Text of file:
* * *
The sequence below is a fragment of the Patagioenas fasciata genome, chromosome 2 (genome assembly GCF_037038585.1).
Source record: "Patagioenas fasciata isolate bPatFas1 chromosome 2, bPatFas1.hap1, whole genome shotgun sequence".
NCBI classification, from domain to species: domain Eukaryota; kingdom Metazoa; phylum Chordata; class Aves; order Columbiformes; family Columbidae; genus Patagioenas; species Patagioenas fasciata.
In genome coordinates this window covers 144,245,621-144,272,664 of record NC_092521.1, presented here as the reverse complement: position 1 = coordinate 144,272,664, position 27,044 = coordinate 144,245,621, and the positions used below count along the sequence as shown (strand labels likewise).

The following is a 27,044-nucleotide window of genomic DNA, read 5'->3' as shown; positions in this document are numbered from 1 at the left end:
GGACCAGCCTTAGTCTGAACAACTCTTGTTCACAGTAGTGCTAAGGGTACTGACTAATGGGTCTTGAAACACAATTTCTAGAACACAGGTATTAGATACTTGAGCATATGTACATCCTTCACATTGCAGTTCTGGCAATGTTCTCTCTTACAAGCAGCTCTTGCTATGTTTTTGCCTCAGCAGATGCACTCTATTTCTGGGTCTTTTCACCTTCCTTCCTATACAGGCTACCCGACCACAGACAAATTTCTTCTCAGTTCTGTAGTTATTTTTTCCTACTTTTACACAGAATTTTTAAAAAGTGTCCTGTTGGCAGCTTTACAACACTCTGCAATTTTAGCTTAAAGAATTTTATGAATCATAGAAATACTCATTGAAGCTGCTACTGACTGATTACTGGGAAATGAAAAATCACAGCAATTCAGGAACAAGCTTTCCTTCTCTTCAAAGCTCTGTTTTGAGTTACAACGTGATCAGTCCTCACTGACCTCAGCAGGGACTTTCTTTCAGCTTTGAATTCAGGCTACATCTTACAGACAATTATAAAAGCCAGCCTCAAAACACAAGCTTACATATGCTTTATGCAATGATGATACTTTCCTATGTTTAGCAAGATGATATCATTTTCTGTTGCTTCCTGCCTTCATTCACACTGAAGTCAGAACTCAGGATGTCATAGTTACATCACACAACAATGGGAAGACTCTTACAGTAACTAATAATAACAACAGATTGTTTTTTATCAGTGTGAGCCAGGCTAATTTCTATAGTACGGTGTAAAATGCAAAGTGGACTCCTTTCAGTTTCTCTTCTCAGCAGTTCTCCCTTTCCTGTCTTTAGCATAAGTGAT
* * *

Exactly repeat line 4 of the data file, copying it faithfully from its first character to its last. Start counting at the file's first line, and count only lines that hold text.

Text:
In genome coordinates this window covers 144,245,621-144,272,664 of record NC_092521.1, presented here as the reverse complement: position 1 = coordinate 144,272,664, position 27,044 = coordinate 144,245,621, and the positions used below count along the sequence as shown (strand labels likewise).